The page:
There’s nothing more satisfying than bagging a turkey! Available throughout the Eastern and Midwestern United States, hunting turkeys isn’t easy, but you can take one down with the following tactics:
- Scout Ahead – One or two days beforehand, scout out the area where you’ll be hunting. Be sure to be on the property listing at daybreak on a calm morning before you hunt. This will let you know where they roost since they usually roost in similar areas.
- Trace their Travel – Besides identifying where birds are roosting, figure out where they go throughout the day. If you know they roost in one spot and end up strutting and feeding in another, get in between the spots. It’s a lot easier to call a turkey in the direction it already wants to go.
- Offer Ample Space – Don’t get too close to the roost. Give them a little space to fly down and work to you. Bumping a turkey off the roost is not a good start to the morning.
- Be Comfortable – The more comfortable you are, the more still you can be, the better. Sometimes you have to wait in one spot for a long time for the turkey to get close enough. Turkeys have great eyesight and can detect even the smallest movement. I personally believe HECS clothing helps hide those movements.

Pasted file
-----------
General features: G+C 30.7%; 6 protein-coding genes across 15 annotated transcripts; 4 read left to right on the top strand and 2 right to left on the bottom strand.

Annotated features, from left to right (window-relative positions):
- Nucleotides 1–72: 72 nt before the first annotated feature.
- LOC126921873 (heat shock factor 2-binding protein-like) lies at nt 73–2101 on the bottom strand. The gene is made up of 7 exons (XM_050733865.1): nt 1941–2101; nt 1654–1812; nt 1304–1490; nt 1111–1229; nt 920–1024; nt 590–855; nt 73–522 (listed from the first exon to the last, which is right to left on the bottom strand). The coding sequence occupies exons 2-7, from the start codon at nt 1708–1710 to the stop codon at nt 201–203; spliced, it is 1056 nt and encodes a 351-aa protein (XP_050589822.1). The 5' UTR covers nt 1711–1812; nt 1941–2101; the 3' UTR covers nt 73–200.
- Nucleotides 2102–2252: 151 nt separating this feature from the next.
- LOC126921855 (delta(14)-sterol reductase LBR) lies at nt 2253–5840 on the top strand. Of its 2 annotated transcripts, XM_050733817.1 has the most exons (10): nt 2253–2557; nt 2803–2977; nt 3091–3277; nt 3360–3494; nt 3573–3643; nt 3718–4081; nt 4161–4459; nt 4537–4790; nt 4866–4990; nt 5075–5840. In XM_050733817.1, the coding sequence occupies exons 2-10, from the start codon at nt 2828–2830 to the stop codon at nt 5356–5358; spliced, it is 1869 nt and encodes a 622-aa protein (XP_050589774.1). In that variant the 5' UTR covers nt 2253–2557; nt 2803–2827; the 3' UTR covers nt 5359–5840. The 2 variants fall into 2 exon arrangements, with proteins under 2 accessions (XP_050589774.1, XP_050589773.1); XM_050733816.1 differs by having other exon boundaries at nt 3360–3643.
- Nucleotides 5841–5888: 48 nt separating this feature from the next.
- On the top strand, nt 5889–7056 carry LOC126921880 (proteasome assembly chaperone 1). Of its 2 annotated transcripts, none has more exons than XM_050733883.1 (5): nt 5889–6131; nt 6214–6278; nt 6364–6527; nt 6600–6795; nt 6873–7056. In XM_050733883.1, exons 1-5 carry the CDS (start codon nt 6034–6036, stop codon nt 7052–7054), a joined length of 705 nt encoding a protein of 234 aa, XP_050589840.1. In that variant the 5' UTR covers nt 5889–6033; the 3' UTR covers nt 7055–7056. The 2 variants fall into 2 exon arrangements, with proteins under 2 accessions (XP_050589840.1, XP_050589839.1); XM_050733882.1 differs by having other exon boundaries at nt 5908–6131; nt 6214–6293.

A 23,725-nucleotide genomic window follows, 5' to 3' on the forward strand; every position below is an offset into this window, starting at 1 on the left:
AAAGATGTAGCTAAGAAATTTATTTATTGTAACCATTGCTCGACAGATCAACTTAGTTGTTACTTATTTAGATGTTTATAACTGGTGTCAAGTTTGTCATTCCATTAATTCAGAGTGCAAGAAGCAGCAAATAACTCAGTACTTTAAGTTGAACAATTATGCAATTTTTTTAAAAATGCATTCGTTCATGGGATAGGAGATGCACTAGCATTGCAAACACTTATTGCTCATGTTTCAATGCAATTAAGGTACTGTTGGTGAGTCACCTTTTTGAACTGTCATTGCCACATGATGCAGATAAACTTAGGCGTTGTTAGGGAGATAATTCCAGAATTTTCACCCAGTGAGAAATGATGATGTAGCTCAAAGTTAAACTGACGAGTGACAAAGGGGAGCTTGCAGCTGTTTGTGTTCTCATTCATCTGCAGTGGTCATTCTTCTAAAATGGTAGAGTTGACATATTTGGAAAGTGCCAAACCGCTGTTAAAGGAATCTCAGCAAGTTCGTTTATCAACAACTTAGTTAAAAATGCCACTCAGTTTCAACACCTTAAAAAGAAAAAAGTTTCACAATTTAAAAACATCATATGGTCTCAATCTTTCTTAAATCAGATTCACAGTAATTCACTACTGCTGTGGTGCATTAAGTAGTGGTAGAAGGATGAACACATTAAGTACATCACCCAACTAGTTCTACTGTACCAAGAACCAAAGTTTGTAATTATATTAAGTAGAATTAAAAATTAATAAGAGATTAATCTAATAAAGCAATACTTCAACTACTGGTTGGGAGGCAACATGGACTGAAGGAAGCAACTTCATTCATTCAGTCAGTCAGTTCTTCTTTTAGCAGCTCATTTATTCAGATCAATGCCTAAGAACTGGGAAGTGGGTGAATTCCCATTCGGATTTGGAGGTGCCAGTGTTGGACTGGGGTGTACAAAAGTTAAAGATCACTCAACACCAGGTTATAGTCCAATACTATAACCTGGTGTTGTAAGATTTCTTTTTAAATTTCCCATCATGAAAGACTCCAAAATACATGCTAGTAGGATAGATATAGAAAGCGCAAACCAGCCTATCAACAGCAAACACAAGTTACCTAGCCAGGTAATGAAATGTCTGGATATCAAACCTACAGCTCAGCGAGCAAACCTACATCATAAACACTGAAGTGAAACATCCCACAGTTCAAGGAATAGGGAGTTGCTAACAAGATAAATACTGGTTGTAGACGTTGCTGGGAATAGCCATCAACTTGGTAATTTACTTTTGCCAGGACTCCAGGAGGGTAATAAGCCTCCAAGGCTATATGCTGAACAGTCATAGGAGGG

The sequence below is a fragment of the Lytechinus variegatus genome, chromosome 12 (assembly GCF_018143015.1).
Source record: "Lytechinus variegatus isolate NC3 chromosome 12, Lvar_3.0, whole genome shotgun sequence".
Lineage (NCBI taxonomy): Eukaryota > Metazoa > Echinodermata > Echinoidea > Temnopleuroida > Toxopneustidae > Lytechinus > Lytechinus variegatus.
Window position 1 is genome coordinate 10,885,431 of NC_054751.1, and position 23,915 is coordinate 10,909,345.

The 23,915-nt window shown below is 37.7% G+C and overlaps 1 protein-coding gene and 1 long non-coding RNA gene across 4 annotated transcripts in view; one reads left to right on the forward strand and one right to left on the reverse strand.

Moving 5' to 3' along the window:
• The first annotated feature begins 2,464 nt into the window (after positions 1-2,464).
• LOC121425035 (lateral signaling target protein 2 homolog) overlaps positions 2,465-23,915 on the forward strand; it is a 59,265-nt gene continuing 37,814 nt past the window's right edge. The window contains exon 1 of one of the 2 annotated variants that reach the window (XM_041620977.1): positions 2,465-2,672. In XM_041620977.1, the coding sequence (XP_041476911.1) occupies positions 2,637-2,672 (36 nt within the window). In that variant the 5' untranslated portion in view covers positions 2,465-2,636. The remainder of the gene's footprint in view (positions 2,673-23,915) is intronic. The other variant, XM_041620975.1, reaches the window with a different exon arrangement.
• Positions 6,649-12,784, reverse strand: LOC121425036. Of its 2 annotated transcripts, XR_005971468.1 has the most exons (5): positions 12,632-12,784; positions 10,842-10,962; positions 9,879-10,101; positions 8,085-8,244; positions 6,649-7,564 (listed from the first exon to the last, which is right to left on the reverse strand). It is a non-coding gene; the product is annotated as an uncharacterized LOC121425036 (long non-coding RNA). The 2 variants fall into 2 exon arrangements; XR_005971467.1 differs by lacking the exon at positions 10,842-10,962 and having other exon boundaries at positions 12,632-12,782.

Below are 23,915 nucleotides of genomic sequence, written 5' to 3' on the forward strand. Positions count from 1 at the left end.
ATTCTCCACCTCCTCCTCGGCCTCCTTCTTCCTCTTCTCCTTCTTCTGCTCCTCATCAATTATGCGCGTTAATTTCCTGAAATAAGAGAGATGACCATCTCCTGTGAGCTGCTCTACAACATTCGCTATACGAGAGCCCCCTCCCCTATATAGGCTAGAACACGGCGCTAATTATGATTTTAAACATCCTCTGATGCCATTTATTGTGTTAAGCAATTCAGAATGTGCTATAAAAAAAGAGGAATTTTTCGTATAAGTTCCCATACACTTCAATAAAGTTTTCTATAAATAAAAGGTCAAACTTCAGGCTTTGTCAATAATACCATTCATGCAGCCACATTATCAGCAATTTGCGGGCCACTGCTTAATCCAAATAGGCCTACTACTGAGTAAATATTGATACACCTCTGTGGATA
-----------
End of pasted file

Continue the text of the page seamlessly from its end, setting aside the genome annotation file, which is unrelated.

- Learn the Call – Practice, Practice, Practice. With all available videos about calling on Youtube, you should be able to learn to call. One often overlooked idea is to listen to real turkeys calling. There are plenty of wild hen videos on Youtube as well.
- Switch Your Spots – If you have a bird hung up and it won’t come any closer, try a calling from a different spot but only if you can sneak away without getting busted.
- Embrace Bad Weather – Not always possible, but if there is a calm before the storm, it can be a great time to locate and harvest a turkey. If it is calm and thundering the turkeys will usually shock gobble at the thunder. Once it starts raining the turkeys usually get in a bad mood.
- Conceal Comprehensively – Never underestimate a turkey’s eyesight. No matter how far away you are, they will likely be able to see you, so it pays to cover as much of your body as possible. Face masks and gloves are important.
- Attack the Alpha Male – If you challenge the dominant turkey with a turkey fan or small strutter decoy, it may view you as a rival turkey and charge you. I don’t like this on public hunting land or anywhere close to other hunters for obvious safety reasons.
- Decoys – There are many decoy options. Sometimes big strutter decoys can keep a two-year-old gobbler just out of gun range. On the other hand, it can make an older tom run in to fight it. Hens are always a good option. Jake decoys and strutter decoys are great when used correctly.
And here is another tip to enjoy the turkey hunt:
- Bring company – Bring a child if you can! Nice calm spring mornings are a great way to introduce kids to the great outdoors.